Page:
Analytical Recipe – Possible dupe of Ellis Brooklyn – Verb – Excellent Body Milk

It has been quite a while since I did a post with an analytical recipe, so today, I have a new one to share with you.

While shopping for beauty products recently, I came across one that looked “duplicatable”.   When looking for a lotion that is “duplicatable”, I look at the ingredients list and see what I have in my stock, or could potentially purchase, to make the recipe.   Many times, commercial brands use ingredients that are not readily available in the “home crafting” market, so you can’t really duplicate them identically.

I do admit that I am not a connoisseur of high-end beauty products, simply because I can’t afford the prices.   When I have tried some of the high-end samplers in the store, I didn’t feel like they were very much better than any hand-made or drug store products I have used.   Personally, I just can’t justify the price of the inspiration lotion, (Ellis Brooklyn – Verb – Excellent Body Milk) at $55 USD for 8 ounces.

Since I don’t actually own the inspiration product, I can’t speak to how much better (or not) it might be than this dupe.  Sometimes products can surprise you.   Chemistry, however, is exacting, and it stands to reason that if you use much the same ingredients in much the same quantity, then the product should be “much the same”.

The big difference, I find, is in the fragrance.   Many times they use proprietary fragrances, or essential oil blends, and you just can’t get the very same smell when you make your own product.   I therefore consider the fragrance to be immaterial, and easily replaceable with another fragrance of your preference (or left unscented).

That said, I did try to create a dupe of the fragrance used in this product — bergamot, mandarin, basil and cedarwood.   I experimented with a few different combinations of amounts of each of these essential oils, and I just could not get it to smell good, so I abandoned that and used Brambleberry’s “Energy” fragrance instead.  It could just be the brands of essential oils I have, or perhaps, I just don’t prefer the fragrance.  Anyhow, I didn’t like it.


Ingredients:

First I analyzed the ingredients list of the original product:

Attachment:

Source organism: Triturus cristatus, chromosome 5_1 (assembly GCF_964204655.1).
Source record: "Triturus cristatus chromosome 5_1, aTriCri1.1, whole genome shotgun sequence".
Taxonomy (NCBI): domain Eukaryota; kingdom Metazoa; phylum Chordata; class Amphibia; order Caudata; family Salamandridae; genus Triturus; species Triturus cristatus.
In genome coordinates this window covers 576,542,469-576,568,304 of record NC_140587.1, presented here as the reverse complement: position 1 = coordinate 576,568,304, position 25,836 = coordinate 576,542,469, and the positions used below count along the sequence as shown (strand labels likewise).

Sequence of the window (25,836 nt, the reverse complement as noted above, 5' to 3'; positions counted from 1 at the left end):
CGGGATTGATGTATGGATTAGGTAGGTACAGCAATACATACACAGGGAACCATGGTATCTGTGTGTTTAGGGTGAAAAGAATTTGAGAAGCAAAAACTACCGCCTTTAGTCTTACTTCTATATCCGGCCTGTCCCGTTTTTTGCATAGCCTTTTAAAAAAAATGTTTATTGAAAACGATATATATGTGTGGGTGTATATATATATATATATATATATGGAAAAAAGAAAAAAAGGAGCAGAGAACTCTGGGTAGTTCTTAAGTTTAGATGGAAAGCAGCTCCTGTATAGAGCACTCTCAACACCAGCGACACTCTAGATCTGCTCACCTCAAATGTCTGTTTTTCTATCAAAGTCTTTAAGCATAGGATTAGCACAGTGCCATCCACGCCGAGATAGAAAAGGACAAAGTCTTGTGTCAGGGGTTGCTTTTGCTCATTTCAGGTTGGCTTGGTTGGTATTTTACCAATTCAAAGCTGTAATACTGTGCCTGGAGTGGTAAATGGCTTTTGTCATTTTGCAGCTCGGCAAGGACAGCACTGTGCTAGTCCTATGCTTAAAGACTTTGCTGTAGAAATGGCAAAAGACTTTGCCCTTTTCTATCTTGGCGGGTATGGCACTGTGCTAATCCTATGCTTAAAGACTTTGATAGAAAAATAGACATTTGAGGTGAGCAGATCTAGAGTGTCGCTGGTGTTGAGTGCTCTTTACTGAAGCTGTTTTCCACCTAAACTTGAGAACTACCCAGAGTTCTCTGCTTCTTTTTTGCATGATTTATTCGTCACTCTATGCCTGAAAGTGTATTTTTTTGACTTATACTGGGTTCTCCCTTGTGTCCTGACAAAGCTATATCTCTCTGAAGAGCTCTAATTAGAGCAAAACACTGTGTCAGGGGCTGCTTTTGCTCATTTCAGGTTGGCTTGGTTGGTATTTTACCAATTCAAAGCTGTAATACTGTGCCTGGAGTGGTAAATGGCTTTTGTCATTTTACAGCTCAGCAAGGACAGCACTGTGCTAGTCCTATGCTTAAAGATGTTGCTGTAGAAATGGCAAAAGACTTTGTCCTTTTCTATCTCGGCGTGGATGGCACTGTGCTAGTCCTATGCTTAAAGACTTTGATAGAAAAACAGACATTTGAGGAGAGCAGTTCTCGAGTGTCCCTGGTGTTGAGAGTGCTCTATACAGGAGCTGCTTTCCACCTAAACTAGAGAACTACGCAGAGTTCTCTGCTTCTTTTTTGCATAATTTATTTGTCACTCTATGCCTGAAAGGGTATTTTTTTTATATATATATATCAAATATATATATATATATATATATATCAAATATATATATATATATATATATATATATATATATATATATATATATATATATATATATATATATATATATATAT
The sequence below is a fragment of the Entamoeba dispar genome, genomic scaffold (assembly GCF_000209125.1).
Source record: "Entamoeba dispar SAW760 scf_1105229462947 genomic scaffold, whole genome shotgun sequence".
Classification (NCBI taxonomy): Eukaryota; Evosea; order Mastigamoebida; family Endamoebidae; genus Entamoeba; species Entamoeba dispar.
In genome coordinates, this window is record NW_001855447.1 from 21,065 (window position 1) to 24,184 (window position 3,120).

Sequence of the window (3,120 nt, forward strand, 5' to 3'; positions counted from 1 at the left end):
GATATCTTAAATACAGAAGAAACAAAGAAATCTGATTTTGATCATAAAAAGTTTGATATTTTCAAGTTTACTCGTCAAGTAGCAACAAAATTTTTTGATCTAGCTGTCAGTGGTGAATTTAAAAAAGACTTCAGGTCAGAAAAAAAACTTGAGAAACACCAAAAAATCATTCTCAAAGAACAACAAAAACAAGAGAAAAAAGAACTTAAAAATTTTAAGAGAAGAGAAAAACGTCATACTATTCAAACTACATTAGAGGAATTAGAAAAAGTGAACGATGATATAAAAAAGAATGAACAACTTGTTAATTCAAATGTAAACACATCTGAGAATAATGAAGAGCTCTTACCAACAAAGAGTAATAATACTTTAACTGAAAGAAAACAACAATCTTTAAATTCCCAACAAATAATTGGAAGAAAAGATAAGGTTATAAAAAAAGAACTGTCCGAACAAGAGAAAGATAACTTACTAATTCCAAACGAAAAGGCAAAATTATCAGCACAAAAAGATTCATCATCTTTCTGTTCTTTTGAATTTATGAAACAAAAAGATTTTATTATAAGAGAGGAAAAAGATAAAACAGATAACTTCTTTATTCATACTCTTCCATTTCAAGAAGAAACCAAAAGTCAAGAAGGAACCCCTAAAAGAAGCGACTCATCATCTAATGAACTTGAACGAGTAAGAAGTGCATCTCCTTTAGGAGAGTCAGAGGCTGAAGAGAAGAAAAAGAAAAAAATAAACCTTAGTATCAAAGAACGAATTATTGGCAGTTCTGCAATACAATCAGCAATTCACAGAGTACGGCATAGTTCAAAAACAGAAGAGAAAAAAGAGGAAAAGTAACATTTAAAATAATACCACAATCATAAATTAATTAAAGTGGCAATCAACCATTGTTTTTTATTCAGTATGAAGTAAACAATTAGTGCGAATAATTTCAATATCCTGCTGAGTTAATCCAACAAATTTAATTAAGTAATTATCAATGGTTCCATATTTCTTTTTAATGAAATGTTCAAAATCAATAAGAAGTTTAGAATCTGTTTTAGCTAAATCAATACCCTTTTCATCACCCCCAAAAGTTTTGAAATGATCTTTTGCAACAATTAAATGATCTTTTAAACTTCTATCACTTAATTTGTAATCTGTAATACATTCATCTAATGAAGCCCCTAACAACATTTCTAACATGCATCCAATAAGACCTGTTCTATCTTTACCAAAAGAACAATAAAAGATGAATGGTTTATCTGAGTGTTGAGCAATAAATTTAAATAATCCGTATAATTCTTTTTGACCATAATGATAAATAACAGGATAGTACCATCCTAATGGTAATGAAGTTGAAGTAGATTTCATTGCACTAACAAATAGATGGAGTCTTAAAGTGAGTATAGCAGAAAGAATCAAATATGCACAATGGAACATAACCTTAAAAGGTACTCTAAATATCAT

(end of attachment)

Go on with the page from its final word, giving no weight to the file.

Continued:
Purified Water, Aloe (Aloe Barbadensis) Leaf Juice*, Sunflower (Helianthus Annuus) Oil*, Glyceryl Stearate, Glycerin, Octyl Palmitate, Coconut (Cocos Nucifera) Oil*, Cocoa (Theobroma Cacao) Butter, Myristyl Myristate, Potassium Stearate, Beeswax*, Jojoba (Simmondsia Chinensis) Oil*, Panthenol, Macadamia (Macadamia Integrifolia) Oil, Shea (Butyrospermum Parkii) Butter, Meadowfoam (Limnanthes Alba) Oil, Camellia (Camellia Oleifera) Oil, Rosehip (Rosa Canina) Oil, Sodium Carbomer, Fragrance, Phenoxyethanol, Ethyl Hexyl Glycerin.

 


Analysis:

I charted these out, in the order they were listed to try to figure out how much of each was used, what phase it would go into, what was the purpose of each, and which ingredients I could use instead (for the ones I don’t have in my stock).

Typically, somewhere around the preservative, it starts to be 1% or less after that.   However in this case, I believe the 1% line to start much before the phenoxyethanol (preservative).

Since they have used so many oils, and because it is a body milk (thin lotion), this means that the oils and butters must have been used at very low percentages to make room for more water (which makes it thinner).

I believed the water phase to be about 80% to 85% since this a body milk and not a thicker lotion.  In general, the higher the water phase, the thinner the lotion.  (There are exceptions to this depending on the amount of butters, thickeners and emulsifier).

Since it has such a high water phase, then the other ingredients must be used at very low percentages (since there are so many of them.)